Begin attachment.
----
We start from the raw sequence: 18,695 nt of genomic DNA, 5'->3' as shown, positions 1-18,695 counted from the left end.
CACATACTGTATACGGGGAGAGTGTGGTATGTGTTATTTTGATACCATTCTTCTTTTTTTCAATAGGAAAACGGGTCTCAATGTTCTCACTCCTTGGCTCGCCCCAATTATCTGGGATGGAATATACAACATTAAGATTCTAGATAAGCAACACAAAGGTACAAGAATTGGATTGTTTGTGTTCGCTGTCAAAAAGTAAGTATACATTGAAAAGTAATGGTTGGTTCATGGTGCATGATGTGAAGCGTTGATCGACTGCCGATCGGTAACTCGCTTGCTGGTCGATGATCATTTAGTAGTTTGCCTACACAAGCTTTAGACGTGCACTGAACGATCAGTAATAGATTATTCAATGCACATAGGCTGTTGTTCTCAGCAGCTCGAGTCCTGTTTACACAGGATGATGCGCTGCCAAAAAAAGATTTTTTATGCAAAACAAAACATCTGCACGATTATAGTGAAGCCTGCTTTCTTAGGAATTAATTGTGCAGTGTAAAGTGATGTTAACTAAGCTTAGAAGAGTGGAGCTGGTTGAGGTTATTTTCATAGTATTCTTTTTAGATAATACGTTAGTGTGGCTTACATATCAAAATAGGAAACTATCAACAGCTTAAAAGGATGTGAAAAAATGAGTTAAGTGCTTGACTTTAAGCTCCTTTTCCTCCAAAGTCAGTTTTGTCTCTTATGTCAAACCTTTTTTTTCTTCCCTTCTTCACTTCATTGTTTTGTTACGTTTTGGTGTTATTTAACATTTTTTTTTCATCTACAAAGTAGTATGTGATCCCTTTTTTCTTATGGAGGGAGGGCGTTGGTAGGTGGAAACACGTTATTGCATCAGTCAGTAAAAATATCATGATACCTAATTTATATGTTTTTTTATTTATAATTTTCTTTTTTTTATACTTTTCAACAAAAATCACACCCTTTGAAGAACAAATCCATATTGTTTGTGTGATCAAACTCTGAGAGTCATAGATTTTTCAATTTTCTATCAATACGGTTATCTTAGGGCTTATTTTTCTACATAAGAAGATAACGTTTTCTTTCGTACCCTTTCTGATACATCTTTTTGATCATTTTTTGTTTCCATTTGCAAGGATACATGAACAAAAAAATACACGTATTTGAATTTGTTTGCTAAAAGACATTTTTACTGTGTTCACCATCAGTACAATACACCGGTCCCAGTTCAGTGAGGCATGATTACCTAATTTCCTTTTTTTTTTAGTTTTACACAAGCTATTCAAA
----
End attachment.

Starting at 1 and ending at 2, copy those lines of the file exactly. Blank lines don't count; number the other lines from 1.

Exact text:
We start from the raw sequence: 18,695 nt of genomic DNA, 5'->3' as shown, positions 1-18,695 counted from the left end.
CACATACTGTATACGGGGAGAGTGTGGTATGTGTTATTTTGATACCATTCTTCTTTTTTTCAATAGGAAAACGGGTCTCAATGTTCTCACTCCTTGGCTCGCCCCAATTATCTGGGATGGAATATACAACATTAAGATTCTAGATAAGCAACACAAAGGTACAAGAATTGGATTGTTTGTGTTCGCTGTCAAAAAGTAAGTATACATTGAAAAGTAATGGTTGGTTCATGGTGCATGATGTGAAGCGTTGATCGACTGCCGATCGGTAACTCGCTTGCTGGTCGATGATCATTTAGTAGTTTGCCTACACAAGCTTTAGACGTGCACTGAACGATCAGTAATAGATTATTCAATGCACATAGGCTGTTGTTCTCAGCAGCTCGAGTCCTGTTTACACAGGATGATGCGCTGCCAAAAAAAGATTTTTTATGCAAAACAAAACATCTGCACGATTATAGTGAAGCCTGCTTTCTTAGGAATTAATTGTGCAGTGTAAAGTGATGTTAACTAAGCTTAGAAGAGTGGAGCTGGTTGAGGTTATTTTCATAGTATTCTTTTTAGATAATACGTTAGTGTGGCTTACATATCAAAATAGGAAACTATCAACAGCTTAAAAGGATGTGAAAAAATGAGTTAAGTGCTTGACTTTAAGCTCCTTTTCCTCCAAAGTCAGTTTTGTCTCTTATGTCAAACCTTTTTTTTCTTCCCTTCTTCACTTCATTGTTTTGTTACGTTTTGGTGTTATTTAACATTTTTTTTTCATCTACAAAGTAGTATGTGATCCCTTTTTTCTTATGGAGGGAGGGCGTTGGTAGGTGGAAACACGTTATTGCATCAGTCAGTAAAAATATCATGATACCTAATTTATATGTTTTTTTATTTATAATTTTCTTTTTTTTATACTTTTCAACAAAAATCACACCCTTTGAAGAACAAATCCATATTGTTTGTGTGATCAAACTCTGAGAGTCATAGATTTTTCAATTTTCTATCAATACGGTTATCTTAGGGCTTATTTTTCTACATAAGAAGATAACGTTTTCTTTCGTACCCTTTCTGATACATCTTTTTGATCATTTTTTGTTTCCATTTGCAAGGATACATGAACAAAAAAATACACGTATTTGAATTTGTTTGCTAAAAGACATTTTTACTGTGTTCACCATCAGTACAATACACCGGTCCCAGTTCAGTGAGGCATGATTACCTAATTTCCTTTTTTTTTTAGTTTTACACAAGCTATTCAAA